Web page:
The solar industry is already suffering from significant overcapacity, yet incumbents are adding still more manufacturing to try to secure a cost competitive position after the shakeout. This chart, prepared by Digitimes using data from The Information Network (hat tip reader Michael), sums up the yawning gap between demand and capacity:
The Information Network forecasts that as many as 50% of the producers could fail in 2010 as prices plunge:
A key reason is increased supply from China, which added an additional 1GW of capacity. The price per watt has now dropped to US$1.80 for polysilicon-based products, which is lower than the US$1.85 level ….By way of comparison, the average selling price in the third quarter of 2008 was US$4.05 per watt.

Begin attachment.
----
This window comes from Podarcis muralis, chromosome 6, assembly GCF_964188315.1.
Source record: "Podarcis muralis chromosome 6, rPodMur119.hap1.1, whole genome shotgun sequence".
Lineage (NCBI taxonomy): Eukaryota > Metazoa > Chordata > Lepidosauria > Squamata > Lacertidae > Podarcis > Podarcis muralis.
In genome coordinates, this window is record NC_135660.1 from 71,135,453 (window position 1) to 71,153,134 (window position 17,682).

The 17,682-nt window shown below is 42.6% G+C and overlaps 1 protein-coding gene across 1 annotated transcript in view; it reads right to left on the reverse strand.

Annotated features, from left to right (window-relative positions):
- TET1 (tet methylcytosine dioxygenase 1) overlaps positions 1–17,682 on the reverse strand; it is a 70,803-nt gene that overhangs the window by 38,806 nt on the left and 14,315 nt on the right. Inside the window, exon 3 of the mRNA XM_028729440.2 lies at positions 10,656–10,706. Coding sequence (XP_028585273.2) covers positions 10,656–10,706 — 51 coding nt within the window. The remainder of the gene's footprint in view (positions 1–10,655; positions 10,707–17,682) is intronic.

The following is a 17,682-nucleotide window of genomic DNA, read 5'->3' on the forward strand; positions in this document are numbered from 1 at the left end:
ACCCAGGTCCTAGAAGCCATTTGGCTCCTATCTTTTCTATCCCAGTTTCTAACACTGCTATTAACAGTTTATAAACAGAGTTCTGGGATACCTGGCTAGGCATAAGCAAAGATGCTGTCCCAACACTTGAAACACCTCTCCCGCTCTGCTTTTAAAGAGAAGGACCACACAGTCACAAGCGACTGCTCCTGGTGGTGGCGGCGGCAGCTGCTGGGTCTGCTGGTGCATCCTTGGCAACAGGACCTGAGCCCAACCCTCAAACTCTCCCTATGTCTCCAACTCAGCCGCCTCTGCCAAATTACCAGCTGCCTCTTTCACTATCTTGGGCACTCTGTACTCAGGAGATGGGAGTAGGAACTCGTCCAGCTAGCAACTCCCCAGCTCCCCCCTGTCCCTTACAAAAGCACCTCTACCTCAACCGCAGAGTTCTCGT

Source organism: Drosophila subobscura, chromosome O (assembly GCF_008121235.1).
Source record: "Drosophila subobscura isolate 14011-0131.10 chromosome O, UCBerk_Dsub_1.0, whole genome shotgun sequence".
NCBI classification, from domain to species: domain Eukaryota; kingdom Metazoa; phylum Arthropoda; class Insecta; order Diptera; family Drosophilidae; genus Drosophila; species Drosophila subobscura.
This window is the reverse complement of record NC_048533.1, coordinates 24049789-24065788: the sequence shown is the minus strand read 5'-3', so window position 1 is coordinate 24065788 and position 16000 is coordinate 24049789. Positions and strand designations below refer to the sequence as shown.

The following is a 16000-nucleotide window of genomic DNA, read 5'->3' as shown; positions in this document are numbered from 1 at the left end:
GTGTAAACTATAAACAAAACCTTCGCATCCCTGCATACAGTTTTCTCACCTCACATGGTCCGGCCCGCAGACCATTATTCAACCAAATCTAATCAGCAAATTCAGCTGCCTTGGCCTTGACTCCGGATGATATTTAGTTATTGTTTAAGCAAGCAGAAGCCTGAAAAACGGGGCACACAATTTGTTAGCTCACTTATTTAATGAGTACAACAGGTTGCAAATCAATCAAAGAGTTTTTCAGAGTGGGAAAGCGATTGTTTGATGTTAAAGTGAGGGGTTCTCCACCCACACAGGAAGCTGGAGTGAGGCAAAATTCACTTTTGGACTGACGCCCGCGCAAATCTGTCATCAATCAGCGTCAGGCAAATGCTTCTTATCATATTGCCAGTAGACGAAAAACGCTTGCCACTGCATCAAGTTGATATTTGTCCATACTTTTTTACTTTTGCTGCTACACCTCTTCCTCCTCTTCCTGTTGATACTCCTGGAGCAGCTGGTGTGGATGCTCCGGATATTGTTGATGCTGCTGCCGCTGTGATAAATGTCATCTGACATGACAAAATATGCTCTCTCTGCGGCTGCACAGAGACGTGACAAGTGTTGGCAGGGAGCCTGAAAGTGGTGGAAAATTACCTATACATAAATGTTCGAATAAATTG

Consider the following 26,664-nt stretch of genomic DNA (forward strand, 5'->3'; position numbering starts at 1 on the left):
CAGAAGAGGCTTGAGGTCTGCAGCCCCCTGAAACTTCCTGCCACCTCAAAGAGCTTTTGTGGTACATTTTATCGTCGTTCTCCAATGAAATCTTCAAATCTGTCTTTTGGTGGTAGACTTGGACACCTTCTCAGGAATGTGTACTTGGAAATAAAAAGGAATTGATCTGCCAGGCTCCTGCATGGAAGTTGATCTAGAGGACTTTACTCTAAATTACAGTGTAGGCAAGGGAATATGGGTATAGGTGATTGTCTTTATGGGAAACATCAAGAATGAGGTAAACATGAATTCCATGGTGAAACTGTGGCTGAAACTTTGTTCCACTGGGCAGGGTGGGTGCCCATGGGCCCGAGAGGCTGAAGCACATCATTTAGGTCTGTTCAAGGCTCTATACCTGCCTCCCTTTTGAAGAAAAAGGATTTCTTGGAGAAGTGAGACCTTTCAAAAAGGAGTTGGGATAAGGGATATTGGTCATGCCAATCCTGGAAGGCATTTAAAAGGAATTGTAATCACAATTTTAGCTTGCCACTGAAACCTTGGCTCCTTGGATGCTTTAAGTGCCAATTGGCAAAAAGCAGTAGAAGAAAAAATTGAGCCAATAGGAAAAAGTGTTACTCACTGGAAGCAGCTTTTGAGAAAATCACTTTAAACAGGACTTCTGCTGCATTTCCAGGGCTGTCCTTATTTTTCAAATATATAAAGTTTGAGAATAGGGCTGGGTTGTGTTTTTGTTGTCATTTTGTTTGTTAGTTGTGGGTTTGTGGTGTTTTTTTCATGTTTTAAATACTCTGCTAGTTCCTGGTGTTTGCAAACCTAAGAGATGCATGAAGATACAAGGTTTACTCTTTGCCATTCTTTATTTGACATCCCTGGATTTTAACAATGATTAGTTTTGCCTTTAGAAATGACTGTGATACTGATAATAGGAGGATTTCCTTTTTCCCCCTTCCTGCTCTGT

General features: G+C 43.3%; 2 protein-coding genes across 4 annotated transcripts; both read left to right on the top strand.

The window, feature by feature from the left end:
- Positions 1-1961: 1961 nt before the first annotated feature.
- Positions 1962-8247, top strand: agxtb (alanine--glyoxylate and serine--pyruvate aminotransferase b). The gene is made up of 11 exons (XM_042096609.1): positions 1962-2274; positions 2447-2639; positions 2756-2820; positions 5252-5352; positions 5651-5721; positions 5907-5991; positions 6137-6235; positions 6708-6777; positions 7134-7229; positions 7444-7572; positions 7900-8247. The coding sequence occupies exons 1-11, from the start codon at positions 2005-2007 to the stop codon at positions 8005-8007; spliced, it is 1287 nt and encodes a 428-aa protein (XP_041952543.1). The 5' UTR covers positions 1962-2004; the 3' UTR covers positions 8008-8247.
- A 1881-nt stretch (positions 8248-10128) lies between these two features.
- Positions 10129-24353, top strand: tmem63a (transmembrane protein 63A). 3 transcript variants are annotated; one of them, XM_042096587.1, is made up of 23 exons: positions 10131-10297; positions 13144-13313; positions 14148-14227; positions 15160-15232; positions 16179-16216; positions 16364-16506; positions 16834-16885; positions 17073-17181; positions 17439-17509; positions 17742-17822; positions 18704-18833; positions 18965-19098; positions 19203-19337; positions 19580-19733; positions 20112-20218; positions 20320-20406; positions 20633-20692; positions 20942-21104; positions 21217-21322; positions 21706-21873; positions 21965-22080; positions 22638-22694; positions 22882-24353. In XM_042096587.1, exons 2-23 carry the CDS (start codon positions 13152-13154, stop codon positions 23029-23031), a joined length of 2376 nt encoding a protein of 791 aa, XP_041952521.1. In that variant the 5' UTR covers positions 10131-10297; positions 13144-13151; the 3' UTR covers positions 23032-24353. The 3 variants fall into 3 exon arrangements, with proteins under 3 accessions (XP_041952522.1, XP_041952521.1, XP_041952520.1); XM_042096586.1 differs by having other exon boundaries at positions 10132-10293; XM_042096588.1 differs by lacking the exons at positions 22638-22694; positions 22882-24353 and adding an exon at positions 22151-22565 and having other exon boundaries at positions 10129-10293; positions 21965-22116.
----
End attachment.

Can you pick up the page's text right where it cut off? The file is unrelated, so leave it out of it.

The Information Network doesn’t expect other industry players to back down from increased competition from China. Other makers are expected to increase their capacities despite the low utilization rates in order to reach economies of scale and better compete against the Chinese…
Average selling prices could drop below US$1 per watt in 2010 and US$0.50 in 2011. As many as 50% of the more than 200 solar manufacturers, mired in red ink with current selling prices above US$2.00 per watt, may not survive.